The Malverne village board started a five-year plan to improve roads in 2016, but utility projects have delayed the work. Last year, National Grid upgraded the natural gas system in the village, and New York American Water updated over 10,300 linear feet — just under two miles — of water mains.
The work done at Eimer Avenue and Wagg Avenue, though, left the streets in poor condition, according to Deputy Mayor Keith Corbett. “We’re happy that the utilities are investing and putting new infrastructure in,” Corbett said. “No one’s trying to stop that from happening. There’s been so much activity, but I don’t think the utilities have made sure that things are put back to the proper level.”
Karen Young, a spokeswoman for National Grid, said when work is completed, the company repairs the roads with temporary asphalt, followed by permanent paving. “We are committed to working cooperatively with the village on the final paving to minimize disruption to the community and maintain the integrity and safety of the streets,” Young said.
In addition, PSEG Long Island is set to begin its underground cable plan, which is part of a $176 million project to install a 7.3-mile, 138-kilovolt underground transmission line between Garden City and Lynbrook, Corbett said.
“Whenever any kind of electrical project is planned in a community, we work closely with municipalities to keep the lines of communication open,” Jeremy Walsh, a spokesman for PSEG Long Island, said in a statement. “We appreciate our relationship with officials in the Village of Malverne and look forward to continuing to work together to provide reliable and safe electric service for all residents.”
Trustee John O’Brien, who lives near Wagg Avenue, said that residents often ask him about village roads. “They think it’s a part of our roadway improvement project,” O’Brien said. “But I tell them that it’s not us. It’s the utilities.”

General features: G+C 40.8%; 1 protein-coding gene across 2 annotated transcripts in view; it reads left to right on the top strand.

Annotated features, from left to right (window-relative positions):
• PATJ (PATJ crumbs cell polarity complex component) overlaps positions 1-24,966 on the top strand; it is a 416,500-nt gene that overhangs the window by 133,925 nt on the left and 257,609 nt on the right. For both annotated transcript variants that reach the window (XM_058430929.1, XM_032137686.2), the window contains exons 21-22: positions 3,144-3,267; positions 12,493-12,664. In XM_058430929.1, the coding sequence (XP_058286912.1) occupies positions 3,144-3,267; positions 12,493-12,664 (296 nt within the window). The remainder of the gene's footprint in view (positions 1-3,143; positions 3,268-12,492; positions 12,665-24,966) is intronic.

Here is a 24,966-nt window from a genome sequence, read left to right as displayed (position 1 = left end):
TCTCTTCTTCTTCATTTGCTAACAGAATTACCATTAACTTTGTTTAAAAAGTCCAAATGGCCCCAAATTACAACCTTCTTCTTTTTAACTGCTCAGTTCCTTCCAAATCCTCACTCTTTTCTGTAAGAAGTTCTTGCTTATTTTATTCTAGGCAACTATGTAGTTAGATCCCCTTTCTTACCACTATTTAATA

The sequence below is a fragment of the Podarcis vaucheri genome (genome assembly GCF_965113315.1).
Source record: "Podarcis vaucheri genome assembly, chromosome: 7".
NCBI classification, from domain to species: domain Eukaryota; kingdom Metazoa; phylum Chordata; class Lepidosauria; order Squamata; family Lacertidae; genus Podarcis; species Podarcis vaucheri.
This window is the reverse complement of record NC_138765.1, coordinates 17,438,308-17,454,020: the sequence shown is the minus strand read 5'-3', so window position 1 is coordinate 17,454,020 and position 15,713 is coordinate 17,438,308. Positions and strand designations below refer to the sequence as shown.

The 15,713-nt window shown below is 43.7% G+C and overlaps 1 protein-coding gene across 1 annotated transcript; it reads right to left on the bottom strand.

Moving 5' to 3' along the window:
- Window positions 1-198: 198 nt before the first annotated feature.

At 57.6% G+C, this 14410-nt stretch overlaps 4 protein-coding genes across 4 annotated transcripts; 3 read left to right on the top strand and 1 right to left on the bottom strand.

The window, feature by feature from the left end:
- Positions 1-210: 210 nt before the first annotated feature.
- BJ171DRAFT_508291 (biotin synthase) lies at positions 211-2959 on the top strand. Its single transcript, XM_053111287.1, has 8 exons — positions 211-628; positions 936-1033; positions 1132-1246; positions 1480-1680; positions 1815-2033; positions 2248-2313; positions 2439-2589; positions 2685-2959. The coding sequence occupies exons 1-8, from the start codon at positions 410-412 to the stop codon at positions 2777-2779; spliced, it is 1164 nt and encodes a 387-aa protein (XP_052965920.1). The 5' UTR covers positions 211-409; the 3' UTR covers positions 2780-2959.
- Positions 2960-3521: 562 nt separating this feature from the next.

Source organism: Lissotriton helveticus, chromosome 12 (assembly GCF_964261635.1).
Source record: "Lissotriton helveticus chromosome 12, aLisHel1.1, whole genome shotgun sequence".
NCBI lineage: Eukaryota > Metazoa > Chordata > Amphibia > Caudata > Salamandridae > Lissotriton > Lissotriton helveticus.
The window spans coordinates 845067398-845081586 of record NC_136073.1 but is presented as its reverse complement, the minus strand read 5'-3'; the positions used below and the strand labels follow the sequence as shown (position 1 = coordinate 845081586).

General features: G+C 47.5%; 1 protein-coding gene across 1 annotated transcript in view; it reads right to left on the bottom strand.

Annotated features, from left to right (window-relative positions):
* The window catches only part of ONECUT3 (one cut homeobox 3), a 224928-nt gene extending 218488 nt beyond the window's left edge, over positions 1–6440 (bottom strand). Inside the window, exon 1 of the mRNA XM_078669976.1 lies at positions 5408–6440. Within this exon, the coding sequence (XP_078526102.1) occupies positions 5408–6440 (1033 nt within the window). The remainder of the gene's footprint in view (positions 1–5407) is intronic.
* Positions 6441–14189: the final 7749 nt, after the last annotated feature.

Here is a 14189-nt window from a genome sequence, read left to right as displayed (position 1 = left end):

The village board has taken the utilities on tours through the community to show them which roads need repair. The challenge, Trustee Lauren Touchard explained, is keeping all parties on track with the village’s five-year plan.
“We’ve taken a proactive approach in coordinating with the utility companies to make sure that they know our target areas,” Touchard said. “It’s coordinating with them and holding them to that timeframe.”
“The water main replacement was done in close coordination with the village’s roadway improvement program and gas line replacement work being done by National Grid,” John Kilpatrick, the company’s engineering manager, saud in a statement. “Work in 2018 included the installation of a new 12-inch diameter transmission main and required directional boring underneath the Long Island Rail Road tracks on Hempstead Avenue.”
Kilpatrick added that in 2019, NYAW plans to construct more than 8,000 linear feet of water main in conjunction with the village’s planned road improvements. “These water main replacements represent a more than $4 million investment in the village that serves to strengthen the overall reliability of the water system and provide needed replacement of aging infrastructure,” he said.
The village board proposed the idea of inviting representatives of each utility to get together to discuss a plan to make the needed repairs. Up to this point, Corbett said, the coordination between each of the utilities’ projects has been “horrendous.”
“That’s the biggest problem anyone has with them,” Corbett said. “We have to be a little more aggressive with the utilities. We’re not going to sit idly by anymore.”
He added, “We are willing to put all options on the table to go after the utilities to make sure that after they open up our roads, they put it back to a respectable standard.”
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